Last week, we launched our first academic qualification, an MA in Visual Effects Production, which we’re running with the University of Bradford. You’ll probably be wondering what we’re up to, what with everything that’s been in the news about how much university tuition is going to cost in the UK. Having collaborated on this project with some leading industry pros, however, I reckon we’re on to a winner. Here’s why:
- As with all of our courses, you get real-world skills from professionals who have at least ten years working in the industry – you’re learning from the guys who work with the guys who’ll employ you
- We take you beyond the production line. Of course, our MA covers 2D and 3D, VFX and compositing, but we’ll also give you a thorough grounding in project management, analysis and critical skills
- You get access to industry – our advisory board, which keeps us on the straight and narrow when it comes to designing our courses, are at the top of their game. Students on the MA will get regular contact and feedback with some of the CG industry’s leading lights
- No university has the resources to focus on one sector so heavily – and rightly so, but our own CG recruitment team will help you secure a job when you finish. They work with all of our classroom and mentored courses students, and have a success rate of over 85% because we’re totally focused on the CG industry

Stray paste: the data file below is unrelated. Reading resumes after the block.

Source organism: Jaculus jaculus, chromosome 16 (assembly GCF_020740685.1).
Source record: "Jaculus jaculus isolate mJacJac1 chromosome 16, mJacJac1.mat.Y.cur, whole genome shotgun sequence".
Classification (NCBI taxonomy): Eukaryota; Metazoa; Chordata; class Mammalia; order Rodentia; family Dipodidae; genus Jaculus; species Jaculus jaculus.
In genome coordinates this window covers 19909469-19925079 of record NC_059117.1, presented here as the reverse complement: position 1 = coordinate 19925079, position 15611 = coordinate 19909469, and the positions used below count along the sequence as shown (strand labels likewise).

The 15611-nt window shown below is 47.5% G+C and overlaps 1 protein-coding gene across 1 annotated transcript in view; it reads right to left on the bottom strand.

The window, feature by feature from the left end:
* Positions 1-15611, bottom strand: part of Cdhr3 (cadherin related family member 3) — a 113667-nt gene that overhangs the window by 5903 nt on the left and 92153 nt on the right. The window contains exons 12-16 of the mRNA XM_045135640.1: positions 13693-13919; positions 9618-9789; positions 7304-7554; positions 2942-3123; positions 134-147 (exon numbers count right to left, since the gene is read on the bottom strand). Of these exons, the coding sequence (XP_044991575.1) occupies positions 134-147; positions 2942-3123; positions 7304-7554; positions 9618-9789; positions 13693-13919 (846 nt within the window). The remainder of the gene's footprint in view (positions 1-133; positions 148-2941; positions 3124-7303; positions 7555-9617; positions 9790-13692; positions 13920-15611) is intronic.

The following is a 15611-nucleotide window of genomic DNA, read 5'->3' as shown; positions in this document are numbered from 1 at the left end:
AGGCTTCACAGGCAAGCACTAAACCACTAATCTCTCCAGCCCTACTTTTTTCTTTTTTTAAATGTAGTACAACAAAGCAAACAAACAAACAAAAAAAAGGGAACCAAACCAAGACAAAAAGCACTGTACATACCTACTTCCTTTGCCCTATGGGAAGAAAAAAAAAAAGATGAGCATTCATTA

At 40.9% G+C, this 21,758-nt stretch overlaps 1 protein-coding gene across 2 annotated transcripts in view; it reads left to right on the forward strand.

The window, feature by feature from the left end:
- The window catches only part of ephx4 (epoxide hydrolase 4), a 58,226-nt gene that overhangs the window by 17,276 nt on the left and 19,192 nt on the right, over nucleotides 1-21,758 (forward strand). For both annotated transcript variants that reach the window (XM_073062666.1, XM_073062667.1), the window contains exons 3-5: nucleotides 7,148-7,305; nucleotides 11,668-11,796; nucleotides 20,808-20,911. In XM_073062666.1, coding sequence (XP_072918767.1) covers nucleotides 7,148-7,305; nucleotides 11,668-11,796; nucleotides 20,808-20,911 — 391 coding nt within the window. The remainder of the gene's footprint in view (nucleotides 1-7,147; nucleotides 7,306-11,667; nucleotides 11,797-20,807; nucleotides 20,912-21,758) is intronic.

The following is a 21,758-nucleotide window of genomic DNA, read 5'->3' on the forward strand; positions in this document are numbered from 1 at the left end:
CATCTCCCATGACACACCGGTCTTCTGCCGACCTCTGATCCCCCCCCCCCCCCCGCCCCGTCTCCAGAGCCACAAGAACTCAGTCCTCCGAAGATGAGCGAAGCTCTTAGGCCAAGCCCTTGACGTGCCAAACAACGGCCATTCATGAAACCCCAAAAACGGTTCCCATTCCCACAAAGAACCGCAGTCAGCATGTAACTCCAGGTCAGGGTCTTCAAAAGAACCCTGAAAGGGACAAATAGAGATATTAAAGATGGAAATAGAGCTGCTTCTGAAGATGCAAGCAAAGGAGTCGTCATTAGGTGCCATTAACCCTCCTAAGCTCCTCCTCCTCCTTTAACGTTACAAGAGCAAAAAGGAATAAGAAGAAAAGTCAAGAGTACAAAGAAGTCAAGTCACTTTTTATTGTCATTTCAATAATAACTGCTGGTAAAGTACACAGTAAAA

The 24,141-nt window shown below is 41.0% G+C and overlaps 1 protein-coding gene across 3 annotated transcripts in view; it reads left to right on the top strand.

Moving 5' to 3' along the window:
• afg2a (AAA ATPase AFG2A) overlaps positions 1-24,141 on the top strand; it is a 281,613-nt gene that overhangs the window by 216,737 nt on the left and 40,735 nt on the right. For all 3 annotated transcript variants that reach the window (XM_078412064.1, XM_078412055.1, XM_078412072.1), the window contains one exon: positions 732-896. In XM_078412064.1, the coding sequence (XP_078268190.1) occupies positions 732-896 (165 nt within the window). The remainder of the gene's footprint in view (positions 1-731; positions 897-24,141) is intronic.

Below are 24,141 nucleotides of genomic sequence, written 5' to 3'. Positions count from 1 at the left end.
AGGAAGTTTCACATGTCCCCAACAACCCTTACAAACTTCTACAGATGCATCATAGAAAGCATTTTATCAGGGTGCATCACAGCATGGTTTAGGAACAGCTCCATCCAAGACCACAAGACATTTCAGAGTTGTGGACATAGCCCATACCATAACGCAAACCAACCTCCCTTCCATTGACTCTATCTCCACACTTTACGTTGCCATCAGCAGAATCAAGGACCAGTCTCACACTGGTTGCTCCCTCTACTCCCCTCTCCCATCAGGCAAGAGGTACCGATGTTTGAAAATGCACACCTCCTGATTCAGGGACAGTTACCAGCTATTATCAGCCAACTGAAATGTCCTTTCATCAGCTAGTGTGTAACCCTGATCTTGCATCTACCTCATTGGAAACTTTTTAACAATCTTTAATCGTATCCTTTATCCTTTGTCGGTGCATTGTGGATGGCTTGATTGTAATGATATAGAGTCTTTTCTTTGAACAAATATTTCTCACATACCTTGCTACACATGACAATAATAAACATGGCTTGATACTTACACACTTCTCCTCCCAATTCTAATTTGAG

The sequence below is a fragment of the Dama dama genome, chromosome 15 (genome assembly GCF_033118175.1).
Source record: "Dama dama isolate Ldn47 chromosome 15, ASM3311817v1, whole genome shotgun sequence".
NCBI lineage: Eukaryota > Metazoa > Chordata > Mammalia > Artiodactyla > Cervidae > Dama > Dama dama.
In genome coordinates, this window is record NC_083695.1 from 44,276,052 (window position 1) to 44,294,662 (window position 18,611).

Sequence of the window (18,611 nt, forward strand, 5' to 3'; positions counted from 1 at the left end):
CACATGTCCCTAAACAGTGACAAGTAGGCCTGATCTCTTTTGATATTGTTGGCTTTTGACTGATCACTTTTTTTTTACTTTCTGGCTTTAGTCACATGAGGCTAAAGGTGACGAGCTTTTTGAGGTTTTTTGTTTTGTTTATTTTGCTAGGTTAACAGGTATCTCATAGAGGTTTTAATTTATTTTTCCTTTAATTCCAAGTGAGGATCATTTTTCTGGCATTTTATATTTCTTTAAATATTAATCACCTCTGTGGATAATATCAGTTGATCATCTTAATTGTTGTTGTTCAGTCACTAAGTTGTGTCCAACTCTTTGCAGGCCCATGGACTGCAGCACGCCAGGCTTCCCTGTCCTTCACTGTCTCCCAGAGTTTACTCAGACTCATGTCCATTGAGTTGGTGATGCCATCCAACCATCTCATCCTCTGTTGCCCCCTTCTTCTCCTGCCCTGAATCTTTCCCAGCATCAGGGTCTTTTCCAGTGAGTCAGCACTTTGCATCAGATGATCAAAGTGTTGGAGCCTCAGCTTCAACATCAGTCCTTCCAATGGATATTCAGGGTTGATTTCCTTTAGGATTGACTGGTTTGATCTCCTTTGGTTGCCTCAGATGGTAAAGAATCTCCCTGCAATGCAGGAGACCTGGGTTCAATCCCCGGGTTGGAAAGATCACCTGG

For me, the MA (which can also be taken as a shorter diploma focusing on either 2D or 3D production) is not just about learning the skills you’ll be using day to day, but also about why you’d use the techniques, how it all fits together, and also how you should be planning projects and managing resources to get the best out of your team. This is where it differs from what we’ve done before – we’re looking not just for the hungry young artists desperate to crack the industry, but also the pros with a couple of years under their belt, looking at the next step in their career.
What do you think? Are we completely barking to ask people to shell out for another qualification (albeit one from us and one of the country’s top CG academic institute), or are we going to be educating the next leaders of the industry? I’m inclined to say the latter, but then I would. Here is a forum where some people are already talking about it and exchanging thoughts. Let us know what you think, and if you’d like further information check out our MA page.
I'll leave you with a quote from Dayne Cowan, who is the Chair of the UK Section of the Visual Effects Society. He said “This course is going to produce ‘super students’, with the knowledge and skills we need in the industry to keep us at the cutting edge”.